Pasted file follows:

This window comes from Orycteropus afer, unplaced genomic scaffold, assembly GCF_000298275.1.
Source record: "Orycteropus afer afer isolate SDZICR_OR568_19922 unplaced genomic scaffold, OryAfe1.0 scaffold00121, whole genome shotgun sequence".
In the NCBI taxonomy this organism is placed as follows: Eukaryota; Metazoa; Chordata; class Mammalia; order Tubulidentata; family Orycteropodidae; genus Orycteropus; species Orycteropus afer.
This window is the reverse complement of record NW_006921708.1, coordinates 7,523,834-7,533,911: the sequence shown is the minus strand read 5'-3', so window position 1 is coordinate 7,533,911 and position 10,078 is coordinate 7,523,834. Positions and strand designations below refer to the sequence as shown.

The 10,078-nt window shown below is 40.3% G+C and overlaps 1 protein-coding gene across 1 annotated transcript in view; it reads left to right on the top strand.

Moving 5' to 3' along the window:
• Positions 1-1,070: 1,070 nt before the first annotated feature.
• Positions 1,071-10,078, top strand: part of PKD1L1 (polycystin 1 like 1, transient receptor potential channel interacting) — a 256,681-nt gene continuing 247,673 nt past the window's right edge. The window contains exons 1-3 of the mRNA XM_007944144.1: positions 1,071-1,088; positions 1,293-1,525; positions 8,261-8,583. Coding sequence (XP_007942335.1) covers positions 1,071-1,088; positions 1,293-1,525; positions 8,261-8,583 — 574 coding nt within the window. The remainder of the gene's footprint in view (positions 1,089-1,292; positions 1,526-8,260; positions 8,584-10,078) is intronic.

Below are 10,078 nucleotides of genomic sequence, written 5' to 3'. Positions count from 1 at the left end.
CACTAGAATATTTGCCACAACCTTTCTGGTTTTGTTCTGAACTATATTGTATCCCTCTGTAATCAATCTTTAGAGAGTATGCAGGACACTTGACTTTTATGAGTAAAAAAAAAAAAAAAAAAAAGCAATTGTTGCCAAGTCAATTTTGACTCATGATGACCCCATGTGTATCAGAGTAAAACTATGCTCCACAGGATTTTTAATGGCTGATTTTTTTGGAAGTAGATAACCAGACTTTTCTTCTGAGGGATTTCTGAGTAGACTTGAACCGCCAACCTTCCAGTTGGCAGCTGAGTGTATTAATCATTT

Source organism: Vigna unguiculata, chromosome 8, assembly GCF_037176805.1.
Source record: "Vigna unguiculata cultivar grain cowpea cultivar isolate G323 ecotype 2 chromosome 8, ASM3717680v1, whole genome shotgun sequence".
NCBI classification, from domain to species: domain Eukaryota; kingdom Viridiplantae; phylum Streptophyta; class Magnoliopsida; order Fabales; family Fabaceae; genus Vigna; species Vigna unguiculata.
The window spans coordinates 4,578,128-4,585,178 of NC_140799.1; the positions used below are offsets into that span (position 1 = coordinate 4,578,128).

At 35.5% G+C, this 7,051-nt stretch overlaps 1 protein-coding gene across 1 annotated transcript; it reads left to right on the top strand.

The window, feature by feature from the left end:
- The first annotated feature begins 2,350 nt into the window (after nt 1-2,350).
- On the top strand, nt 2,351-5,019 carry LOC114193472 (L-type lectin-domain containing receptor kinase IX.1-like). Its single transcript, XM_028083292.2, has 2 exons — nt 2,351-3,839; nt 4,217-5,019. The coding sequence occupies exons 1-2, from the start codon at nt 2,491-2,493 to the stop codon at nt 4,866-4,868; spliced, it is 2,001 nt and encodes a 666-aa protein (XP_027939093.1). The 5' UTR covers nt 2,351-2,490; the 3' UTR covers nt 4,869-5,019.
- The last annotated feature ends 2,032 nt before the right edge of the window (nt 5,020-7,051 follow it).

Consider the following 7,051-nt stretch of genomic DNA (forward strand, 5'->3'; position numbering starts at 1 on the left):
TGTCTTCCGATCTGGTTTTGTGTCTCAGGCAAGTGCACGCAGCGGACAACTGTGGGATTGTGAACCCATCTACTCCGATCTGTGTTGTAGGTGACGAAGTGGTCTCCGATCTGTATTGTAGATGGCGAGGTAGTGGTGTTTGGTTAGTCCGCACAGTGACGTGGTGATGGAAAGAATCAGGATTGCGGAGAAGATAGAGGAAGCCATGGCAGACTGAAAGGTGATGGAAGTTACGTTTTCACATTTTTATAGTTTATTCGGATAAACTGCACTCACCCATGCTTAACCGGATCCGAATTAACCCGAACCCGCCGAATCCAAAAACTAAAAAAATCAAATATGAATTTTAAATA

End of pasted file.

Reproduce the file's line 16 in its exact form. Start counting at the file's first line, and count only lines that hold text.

The window, feature by feature from the left end: